I don’t say *world’s best* lightly. I’ve attended bags of web conferences and I can assure you that Webstock is the finest of them all. You don’t attract speakers like Amanda Palmer, John Gruber, Ze Frank, Bruce Sterling and Merlin Mann without a radical reputation. And you don’t get speakers like David Recordon, Tom Coates, Amy Hoy and Michael Lopp coming back year after year unless you offer an incredible experience.

And it’s the experience of attending that I get the most from Webstock. Not so much the content of the presentations, although they are usually incredibly inspiring. But no, it’s the thrill of being part of something extraordinary that I cherish the most about Webstock. It’s the only conference I know of where the buzz starts at least a month early – or at least that’s when I feel the need to create a dedicated TweetDeck column for the #webstock hashtag.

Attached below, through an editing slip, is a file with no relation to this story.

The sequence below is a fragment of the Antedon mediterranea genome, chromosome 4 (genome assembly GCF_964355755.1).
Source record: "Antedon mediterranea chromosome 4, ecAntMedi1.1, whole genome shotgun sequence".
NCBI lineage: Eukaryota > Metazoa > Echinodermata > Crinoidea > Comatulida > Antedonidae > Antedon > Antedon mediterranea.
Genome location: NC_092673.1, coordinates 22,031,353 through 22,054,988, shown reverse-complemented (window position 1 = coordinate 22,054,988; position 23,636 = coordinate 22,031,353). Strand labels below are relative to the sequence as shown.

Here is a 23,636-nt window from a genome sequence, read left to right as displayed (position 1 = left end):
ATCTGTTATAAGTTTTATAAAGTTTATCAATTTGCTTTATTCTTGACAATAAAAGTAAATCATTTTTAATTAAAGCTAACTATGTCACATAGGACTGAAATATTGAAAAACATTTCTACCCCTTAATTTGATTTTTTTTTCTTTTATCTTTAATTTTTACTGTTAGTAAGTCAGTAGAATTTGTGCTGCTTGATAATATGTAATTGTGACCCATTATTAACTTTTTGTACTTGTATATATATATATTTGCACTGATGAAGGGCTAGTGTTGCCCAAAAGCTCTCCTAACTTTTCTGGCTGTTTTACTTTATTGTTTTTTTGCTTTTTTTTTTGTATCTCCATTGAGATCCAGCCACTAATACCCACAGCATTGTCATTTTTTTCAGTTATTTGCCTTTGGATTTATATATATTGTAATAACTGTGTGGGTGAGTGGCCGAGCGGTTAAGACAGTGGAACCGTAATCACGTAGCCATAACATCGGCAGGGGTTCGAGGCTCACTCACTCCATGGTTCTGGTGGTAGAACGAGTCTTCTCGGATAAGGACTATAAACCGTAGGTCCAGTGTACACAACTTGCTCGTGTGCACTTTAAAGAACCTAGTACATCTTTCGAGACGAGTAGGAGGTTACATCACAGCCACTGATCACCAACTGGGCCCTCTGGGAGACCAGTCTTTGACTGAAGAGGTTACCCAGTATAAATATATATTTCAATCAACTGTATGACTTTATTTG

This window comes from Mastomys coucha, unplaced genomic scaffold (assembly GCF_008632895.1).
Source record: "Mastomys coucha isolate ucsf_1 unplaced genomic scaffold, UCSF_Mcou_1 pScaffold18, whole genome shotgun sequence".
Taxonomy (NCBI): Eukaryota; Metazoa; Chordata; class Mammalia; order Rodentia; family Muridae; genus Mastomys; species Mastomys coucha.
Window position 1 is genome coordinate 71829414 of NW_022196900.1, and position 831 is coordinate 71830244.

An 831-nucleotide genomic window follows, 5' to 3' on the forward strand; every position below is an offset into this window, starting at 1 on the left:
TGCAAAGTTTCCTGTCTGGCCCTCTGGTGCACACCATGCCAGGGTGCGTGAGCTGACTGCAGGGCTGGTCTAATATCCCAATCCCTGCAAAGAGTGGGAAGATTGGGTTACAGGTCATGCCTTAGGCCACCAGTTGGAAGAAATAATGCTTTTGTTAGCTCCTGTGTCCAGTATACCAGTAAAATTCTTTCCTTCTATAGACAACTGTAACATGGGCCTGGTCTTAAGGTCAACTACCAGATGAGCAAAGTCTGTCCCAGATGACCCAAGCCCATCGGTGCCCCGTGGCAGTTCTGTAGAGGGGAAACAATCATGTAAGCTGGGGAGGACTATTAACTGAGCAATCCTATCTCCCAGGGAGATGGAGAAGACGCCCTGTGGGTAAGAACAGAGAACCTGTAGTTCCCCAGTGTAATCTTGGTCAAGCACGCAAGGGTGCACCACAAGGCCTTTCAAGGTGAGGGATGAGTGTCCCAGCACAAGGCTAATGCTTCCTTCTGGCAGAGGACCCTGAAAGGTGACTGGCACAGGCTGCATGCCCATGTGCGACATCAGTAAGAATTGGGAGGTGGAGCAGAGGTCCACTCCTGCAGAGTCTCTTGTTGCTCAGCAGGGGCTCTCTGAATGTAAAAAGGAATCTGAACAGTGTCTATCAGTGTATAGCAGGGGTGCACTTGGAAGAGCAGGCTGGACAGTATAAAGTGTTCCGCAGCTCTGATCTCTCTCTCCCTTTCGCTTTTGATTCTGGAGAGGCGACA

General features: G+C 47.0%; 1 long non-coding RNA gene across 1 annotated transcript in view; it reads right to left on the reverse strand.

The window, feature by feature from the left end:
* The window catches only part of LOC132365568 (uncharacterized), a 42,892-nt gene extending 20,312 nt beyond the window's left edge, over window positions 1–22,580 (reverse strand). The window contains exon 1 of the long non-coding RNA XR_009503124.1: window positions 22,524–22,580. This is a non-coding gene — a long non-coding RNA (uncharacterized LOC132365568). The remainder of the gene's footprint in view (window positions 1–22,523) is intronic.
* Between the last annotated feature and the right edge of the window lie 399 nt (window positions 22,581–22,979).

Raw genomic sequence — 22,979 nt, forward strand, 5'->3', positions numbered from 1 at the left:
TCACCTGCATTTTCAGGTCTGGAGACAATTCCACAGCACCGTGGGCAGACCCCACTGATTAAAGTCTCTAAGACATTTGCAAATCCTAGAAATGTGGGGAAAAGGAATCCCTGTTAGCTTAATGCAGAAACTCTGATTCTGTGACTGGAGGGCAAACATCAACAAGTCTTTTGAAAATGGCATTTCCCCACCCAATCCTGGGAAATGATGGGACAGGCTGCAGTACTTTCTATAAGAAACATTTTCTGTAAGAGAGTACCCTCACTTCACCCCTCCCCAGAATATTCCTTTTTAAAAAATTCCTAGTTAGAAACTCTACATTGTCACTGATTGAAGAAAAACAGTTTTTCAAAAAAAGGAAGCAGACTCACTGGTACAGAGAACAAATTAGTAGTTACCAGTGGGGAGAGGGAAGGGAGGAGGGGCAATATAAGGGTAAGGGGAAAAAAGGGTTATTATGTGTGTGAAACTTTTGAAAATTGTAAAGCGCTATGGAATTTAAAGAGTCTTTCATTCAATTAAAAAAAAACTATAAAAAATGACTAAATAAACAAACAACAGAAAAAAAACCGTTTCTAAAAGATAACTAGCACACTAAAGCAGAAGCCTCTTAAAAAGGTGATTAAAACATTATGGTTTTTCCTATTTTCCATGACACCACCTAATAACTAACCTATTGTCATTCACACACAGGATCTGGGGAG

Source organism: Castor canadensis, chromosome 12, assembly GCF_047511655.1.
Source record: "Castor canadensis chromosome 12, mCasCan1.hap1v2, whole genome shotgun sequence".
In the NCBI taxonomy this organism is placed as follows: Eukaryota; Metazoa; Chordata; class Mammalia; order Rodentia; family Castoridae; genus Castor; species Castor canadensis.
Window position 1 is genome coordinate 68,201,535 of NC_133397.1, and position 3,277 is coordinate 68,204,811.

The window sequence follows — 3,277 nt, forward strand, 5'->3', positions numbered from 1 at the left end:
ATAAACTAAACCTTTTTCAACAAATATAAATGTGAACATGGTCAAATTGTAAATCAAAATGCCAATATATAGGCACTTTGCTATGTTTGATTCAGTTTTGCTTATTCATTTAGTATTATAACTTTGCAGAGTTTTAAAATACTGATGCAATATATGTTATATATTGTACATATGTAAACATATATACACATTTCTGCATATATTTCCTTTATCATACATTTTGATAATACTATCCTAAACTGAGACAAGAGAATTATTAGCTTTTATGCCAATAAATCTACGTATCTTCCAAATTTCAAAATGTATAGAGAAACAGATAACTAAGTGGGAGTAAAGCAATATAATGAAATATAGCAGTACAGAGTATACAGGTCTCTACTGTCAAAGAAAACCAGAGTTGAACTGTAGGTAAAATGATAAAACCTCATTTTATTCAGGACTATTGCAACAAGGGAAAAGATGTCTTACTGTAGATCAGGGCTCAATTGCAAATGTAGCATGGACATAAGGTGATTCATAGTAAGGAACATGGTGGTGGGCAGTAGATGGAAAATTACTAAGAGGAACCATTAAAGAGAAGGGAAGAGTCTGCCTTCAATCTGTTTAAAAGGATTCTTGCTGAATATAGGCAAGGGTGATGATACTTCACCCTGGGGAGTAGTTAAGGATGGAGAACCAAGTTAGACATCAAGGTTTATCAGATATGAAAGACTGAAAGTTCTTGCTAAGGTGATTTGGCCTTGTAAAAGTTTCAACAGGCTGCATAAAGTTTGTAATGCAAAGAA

Everything about Webstock screams Geek Cool. The barista coffee bar on site, the all-you-can-eat Kapiti icecreams, the grapefruit and lemon Frujus (a new addition for 2011), the Lego building stations, the massage chairs, the luxurious swag, the trading card game, not to mention the incredible after (and after-after) parties. Absolutely no corners are cut for this event and attendees couldn’t be happier. I’ve seen complete strangers high-five each other in the street when they spot matching Webstock gear.